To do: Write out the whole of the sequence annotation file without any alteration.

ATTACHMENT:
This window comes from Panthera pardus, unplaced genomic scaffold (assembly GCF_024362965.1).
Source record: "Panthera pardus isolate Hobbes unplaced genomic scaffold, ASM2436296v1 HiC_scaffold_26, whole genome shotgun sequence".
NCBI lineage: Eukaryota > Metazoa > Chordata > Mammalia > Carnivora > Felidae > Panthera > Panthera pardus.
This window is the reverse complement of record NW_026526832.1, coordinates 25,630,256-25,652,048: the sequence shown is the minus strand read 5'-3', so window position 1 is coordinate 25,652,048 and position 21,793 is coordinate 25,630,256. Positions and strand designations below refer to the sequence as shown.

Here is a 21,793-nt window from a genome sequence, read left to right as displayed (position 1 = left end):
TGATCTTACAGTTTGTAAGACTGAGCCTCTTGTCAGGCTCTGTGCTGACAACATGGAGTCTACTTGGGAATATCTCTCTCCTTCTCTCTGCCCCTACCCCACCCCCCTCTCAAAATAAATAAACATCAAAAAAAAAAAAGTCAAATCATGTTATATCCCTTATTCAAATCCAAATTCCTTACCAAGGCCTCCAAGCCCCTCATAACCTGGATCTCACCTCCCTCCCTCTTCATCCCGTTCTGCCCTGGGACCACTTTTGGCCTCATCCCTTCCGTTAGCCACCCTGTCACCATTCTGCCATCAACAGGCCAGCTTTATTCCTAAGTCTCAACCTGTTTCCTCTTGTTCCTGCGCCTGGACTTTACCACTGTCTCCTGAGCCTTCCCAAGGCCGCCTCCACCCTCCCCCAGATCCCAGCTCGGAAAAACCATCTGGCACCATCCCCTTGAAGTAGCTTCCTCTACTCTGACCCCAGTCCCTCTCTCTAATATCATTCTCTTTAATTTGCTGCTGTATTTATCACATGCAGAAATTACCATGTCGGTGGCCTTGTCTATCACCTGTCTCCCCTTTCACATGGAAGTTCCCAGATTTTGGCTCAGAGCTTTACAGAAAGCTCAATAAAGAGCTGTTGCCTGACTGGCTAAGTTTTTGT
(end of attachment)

This window comes from Panthera pardus, unplaced genomic scaffold (assembly GCF_024362965.1).
Source record: "Panthera pardus isolate Hobbes unplaced genomic scaffold, ASM2436296v1 HiC_scaffold_26, whole genome shotgun sequence".
NCBI lineage: Eukaryota > Metazoa > Chordata > Mammalia > Carnivora > Felidae > Panthera > Panthera pardus.
This window is the reverse complement of record NW_026526832.1, coordinates 25,630,256-25,652,048: the sequence shown is the minus strand read 5'-3', so window position 1 is coordinate 25,652,048 and position 21,793 is coordinate 25,630,256. Positions and strand designations below refer to the sequence as shown.

Here is a 21,793-nt window from a genome sequence, read left to right as displayed (position 1 = left end):
TGATCTTACAGTTTGTAAGACTGAGCCTCTTGTCAGGCTCTGTGCTGACAACATGGAGTCTACTTGGGAATATCTCTCTCCTTCTCTCTGCCCCTACCCCACCCCCCTCTCAAAATAAATAAACATCAAAAAAAAAAAAGTCAAATCATGTTATATCCCTTATTCAAATCCAAATTCCTTACCAAGGCCTCCAAGCCCCTCATAACCTGGATCTCACCTCCCTCCCTCTTCATCCCGTTCTGCCCTGGGACCACTTTTGGCCTCATCCCTTCCGTTAGCCACCCTGTCACCATTCTGCCATCAACAGGCCAGCTTTATTCCTAAGTCTCAACCTGTTTCCTCTTGTTCCTGCGCCTGGACTTTACCACTGTCTCCTGAGCCTTCCCAAGGCCGCCTCCACCCTCCCCCAGATCCCAGCTCGGAAAAACCATCTGGCACCATCCCCTTGAAGTAGCTTCCTCTACTCTGACCCCAGTCCCTCTCTCTAATATCATTCTCTTTAATTTGCTGCTGTATTTATCACATGCAGAAATTACCATGTCGGTGGCCTTGTCTATCACCTGTCTCCCCTTTCACATGGAAGTTCCCAGATTTTGGCTCAGAGCTTTACAGAAAGCTCAATAAAGAGCTGTTGCCTGACTGGCTAAGTTTTTGT